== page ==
In-situ capping (ISC) has been successfully used in numerous sites to separate contaminants such as polycyclic aromatic hydrocarbons (PAHs) in the sediment from the overlying water. The effectiveness of ISC over extremely soft sediment contaminated with nonaqueous phase liquids (NAPLs), however, is less well understood. Such sediments exhibit low bearing capacity and may be subject to significant consolidation increasing the potential for NAPL and dissolved contaminant expression in water. A series of experiments were conducted on lagoon and surge pond sediments from a site in south Louisiana contaminated with varying degrees of NAPL to predict the ability to cap the sediments without sediment failure and with containment of the NAPL. The methodology employed may prove useful in other sediment capping projects. The results indicated that placement of a cap would result in intermixing in cap sediment interface, and penetration of NAPL and dissolved contaminants into the cap layer due to consolidation. Sediments with higher NAPL content (up to 30% NAPL) exhibited a greater degree of intermixing of sediment and cap materials and greater penetration of contaminants. High NAPL content sediments were also more likely to be resuspended by the act of capping leading to contamination of the cap layer. The study demonstrated that traditional sand capping technology is feasible to cap NAPL contaminated sediment but identified the nature and extent of problems to be expected when substantial NAPL is present.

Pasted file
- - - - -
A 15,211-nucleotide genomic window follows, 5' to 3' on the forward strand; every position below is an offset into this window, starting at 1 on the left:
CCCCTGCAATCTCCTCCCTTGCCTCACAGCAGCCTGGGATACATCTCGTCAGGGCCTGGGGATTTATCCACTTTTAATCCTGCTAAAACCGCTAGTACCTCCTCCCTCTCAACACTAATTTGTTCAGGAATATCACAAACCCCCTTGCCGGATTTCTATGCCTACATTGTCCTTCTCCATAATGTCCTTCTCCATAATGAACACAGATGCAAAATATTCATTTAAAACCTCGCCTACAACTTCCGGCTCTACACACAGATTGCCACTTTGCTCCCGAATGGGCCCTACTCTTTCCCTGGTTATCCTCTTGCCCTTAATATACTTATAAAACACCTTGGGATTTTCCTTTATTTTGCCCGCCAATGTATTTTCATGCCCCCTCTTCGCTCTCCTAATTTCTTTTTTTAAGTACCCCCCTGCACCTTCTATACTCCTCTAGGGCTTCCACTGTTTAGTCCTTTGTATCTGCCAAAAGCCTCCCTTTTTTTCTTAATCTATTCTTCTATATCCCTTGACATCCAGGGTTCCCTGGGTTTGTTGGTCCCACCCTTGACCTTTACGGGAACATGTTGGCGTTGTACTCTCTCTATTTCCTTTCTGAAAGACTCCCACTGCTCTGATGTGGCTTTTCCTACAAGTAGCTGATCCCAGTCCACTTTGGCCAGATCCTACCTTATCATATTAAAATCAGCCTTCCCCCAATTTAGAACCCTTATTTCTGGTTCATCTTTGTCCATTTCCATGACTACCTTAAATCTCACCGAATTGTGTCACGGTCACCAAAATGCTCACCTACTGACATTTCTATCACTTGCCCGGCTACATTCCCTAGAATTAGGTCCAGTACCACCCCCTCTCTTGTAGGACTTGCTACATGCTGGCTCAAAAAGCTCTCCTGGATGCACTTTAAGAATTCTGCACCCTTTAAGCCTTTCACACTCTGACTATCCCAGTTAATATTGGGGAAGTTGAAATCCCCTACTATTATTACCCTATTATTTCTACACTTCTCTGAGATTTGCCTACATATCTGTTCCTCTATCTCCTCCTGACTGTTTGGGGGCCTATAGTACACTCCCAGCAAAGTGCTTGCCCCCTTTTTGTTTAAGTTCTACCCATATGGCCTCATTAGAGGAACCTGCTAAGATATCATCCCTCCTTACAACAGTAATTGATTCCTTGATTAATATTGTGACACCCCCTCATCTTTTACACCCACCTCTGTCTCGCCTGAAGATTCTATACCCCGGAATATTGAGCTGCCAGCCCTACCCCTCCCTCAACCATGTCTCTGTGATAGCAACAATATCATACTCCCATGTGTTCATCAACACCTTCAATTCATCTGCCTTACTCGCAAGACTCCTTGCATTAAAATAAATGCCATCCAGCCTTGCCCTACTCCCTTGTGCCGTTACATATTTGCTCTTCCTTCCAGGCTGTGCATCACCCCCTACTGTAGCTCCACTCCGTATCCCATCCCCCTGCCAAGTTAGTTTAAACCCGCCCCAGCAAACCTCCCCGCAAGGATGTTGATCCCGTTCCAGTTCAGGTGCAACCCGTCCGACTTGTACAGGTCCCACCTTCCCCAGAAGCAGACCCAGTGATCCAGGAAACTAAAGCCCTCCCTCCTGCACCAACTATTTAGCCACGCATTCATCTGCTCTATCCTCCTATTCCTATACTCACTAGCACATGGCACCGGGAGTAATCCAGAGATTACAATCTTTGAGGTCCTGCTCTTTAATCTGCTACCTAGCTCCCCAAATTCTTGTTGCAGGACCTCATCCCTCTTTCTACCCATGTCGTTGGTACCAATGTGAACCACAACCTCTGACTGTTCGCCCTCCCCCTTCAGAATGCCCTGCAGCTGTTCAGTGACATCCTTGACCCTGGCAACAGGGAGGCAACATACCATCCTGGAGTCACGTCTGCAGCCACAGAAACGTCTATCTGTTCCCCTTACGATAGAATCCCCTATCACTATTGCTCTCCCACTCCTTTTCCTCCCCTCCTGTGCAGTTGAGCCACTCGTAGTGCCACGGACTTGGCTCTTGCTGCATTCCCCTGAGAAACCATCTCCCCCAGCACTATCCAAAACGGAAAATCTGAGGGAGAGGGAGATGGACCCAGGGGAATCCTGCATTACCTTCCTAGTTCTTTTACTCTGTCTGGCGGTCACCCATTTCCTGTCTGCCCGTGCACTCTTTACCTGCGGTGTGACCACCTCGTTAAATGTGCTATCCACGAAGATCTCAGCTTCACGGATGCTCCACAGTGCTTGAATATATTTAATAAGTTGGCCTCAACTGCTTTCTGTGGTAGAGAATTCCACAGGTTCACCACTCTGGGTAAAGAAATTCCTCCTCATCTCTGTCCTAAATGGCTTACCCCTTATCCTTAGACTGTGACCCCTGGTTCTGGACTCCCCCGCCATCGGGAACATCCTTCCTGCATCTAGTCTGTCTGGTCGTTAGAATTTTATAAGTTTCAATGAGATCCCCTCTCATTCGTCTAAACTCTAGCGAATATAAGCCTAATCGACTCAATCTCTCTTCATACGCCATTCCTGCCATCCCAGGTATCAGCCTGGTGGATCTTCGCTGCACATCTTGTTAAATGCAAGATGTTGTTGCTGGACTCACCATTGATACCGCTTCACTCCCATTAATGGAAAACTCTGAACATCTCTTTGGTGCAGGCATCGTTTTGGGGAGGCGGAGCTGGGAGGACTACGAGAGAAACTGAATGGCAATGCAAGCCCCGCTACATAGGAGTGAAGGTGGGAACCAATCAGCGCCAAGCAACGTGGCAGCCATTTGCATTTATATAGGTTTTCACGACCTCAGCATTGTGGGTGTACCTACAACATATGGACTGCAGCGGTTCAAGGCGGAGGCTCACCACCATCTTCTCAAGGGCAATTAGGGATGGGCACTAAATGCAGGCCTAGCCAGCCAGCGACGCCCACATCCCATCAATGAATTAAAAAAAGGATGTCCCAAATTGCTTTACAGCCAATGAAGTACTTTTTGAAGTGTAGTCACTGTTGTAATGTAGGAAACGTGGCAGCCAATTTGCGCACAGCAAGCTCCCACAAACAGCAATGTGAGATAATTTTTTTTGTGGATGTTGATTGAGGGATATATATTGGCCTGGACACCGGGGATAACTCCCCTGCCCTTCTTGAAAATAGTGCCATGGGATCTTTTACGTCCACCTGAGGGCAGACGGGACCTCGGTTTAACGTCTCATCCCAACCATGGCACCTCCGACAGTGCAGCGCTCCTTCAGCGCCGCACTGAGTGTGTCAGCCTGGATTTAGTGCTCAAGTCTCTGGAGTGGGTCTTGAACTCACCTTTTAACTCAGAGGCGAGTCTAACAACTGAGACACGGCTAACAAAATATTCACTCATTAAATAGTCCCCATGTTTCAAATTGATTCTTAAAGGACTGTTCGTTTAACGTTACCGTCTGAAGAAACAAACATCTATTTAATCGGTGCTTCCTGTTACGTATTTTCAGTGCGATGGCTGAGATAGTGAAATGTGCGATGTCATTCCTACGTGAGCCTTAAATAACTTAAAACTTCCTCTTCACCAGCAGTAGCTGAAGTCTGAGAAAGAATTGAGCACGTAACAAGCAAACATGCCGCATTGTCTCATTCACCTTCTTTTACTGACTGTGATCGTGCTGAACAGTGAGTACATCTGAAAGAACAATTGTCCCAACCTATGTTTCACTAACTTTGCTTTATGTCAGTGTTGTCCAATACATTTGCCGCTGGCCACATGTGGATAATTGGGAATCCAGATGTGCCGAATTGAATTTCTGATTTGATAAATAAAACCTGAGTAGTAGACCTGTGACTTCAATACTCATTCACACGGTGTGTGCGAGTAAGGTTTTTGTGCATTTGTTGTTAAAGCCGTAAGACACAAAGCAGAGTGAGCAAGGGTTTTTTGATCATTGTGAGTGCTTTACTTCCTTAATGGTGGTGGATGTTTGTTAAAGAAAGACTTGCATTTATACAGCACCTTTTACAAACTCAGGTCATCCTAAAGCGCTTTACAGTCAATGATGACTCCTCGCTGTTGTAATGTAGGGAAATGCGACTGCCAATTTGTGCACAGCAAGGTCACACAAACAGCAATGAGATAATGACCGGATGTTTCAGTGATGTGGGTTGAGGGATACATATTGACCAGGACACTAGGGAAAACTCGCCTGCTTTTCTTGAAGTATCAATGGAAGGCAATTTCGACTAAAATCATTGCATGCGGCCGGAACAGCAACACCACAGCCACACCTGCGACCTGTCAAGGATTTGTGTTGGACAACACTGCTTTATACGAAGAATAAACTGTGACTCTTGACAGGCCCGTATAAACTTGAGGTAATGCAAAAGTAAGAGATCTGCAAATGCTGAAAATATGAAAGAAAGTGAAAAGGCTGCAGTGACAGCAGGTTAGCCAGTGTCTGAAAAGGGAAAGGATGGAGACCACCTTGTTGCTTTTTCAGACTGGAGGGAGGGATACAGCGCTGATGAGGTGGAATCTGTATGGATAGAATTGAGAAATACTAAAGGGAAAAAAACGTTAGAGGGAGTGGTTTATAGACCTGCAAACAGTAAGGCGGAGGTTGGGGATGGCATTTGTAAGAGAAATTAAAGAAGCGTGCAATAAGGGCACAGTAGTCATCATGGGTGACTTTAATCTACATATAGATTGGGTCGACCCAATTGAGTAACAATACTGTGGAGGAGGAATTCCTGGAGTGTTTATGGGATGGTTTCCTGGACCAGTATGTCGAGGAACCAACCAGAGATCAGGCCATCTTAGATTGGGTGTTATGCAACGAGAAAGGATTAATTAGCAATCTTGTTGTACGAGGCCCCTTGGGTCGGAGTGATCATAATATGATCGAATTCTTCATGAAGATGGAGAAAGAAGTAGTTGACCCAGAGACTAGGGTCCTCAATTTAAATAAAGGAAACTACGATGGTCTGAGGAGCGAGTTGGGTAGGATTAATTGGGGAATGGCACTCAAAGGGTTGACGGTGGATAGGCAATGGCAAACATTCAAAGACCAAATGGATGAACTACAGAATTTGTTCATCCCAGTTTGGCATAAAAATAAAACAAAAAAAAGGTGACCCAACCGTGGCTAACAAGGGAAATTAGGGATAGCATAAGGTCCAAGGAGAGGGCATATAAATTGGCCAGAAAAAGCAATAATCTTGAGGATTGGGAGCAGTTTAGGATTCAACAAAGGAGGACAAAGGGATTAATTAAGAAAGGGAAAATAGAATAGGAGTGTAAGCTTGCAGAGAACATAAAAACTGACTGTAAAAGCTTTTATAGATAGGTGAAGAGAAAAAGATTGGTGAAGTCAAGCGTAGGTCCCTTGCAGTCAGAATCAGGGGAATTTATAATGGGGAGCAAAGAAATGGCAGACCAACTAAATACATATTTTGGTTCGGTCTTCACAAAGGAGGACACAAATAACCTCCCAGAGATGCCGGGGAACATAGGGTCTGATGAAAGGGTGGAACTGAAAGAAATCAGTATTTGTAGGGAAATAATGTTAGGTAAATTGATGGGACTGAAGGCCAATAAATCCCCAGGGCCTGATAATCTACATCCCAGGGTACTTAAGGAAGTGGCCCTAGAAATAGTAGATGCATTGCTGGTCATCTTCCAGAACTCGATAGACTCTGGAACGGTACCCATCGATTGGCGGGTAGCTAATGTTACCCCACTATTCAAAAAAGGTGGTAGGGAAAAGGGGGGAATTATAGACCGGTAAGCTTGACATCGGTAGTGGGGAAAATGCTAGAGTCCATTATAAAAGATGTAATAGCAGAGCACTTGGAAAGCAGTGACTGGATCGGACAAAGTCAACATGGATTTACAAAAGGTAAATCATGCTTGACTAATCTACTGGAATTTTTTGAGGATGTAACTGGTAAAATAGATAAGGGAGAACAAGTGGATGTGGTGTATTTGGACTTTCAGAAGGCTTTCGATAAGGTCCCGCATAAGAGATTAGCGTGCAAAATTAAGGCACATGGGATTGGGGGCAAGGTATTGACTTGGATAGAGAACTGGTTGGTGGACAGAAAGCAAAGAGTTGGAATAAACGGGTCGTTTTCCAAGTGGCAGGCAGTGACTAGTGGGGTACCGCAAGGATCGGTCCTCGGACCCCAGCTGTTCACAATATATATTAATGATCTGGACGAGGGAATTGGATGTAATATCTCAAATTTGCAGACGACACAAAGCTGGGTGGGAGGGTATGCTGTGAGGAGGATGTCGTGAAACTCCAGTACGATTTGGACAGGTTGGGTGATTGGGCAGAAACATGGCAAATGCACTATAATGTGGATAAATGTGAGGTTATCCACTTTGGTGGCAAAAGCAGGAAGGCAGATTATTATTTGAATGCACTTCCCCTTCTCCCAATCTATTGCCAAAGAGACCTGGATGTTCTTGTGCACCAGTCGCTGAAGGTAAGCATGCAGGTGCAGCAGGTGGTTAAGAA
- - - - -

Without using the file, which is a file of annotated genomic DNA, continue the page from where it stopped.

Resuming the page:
- In-situ capping
- Lagoon sediment
- Polycyclic aromatic hydrocarbons
- Pond sediment